If you met Nick outside of work, you would never guess he worked at Simple & Sentimental. He is outdoorsy, loves sports and working out, and isn’t really a feelings person. A personalized gift business where there’s glitter everywhere and he is 1 of 2 male employees wouldn’t seem to be his dream job. But he took a pay cut and left his engineering job to work here. Not because he felt a sudden passion for making engagement gift boxes, but because he believed in me and the business we had built in my college dorm room. Marriage is a true picture of what it’s like to die to your own desires daily, and Nick does that well. He inspires me to put others’ needs before my own, and he encourages me to keep persevering when things get tough. I am so grateful for his support and sacrifices that helped me get to where I am today, and I strive to love and serve him as my husband. It is a beautiful thing when you have a relationship where you look up to one another and share a common goal.

Can you share the most interesting story that happened to you since you started in this new direction?

When I share the story of our pivot during the pandemic, people immediately congratulate me on the growth of the company. Growth is great, but it doesn’t come without growing pains.

From mid-April until late May, Nick and I worked 40 days straight, 14 hours a day. We did not take a single day off. The business had grown so quickly and we couldn’t keep up with it. No matter how many employees we hired, we couldn’t catch up on orders. The orders came in more quickly than we could fulfill them. We would check our order que in the morning at 5am and see 1,000 orders. Then we would go into work with 23 other people, filling 400+ orders, and go to bed with 1,100 orders. It sounds like a great problem to have, but it was still a problem.

Once the Mother’s Day rush came to a close, we re-evaluated our production process. Our operation had worked well up until quarantine. The volume we saw was overwhelming and the processes we had in place weren’t ready for it. A few days later, I got a random sales call from a company I had never heard of before. They asked if we had ever considering purchasing a printer to produce our personalized gifts. We had, but we never seemed to find the right machine to do it. I didn’t realize it yet, but that phone call was the answer to our quarantine production problem. We invested the profits we made into printers and completely changed our production process. Now our order capacity is higher, our operation is more efficient, and we turnaround a higher quality product.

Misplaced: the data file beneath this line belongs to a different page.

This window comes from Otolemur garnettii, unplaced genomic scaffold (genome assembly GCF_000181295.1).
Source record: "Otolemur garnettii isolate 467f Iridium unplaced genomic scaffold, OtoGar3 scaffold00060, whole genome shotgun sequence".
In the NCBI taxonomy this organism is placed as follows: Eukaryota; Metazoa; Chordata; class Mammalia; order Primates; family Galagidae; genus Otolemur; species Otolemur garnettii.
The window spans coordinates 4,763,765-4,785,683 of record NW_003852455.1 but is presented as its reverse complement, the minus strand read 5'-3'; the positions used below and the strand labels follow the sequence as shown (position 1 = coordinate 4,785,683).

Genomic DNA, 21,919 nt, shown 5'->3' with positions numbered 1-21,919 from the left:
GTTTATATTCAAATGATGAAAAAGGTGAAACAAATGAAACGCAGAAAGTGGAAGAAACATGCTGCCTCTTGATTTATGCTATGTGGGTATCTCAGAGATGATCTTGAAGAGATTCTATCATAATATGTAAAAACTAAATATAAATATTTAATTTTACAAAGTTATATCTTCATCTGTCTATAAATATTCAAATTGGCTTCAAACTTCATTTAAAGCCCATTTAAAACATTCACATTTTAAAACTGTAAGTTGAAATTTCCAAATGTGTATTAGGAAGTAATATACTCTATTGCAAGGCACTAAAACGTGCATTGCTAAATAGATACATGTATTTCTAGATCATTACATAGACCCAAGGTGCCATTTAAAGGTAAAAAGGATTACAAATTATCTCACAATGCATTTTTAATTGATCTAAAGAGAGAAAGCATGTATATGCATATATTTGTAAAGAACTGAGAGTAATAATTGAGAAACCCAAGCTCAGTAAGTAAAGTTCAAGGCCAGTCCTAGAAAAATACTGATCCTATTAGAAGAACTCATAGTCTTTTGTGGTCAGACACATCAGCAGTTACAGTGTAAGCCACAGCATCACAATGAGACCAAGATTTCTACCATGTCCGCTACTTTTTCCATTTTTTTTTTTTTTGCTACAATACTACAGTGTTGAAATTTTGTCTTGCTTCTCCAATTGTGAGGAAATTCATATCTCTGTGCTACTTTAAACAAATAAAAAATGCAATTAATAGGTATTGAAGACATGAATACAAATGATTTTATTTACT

We could have just moved on from our rough experience in May. We could have ignored the problems we faced and taken bonuses from the profits. Instead, we learned from our mistakes and made smart investments into our business.

What are your “5 things I wish someone told me before I started leading my organization” and why. Please share a story or example for each.

  1. I wish someone had told me about operating manuals early on. If I could do it all again, I would have started an Operating Manual for my business on day 1. I read about Operating Manuals in The E-Myth by Michael E. Gerber earlier this year. An Operating Manual is a living document where you record all of your business processes and procedures step-by-step. The document will change as your business changes, but it helps you yield consistent results and it’s a great training tool for employees. Each department of Simple & Sentimental has an operating manual, and our business is better for it.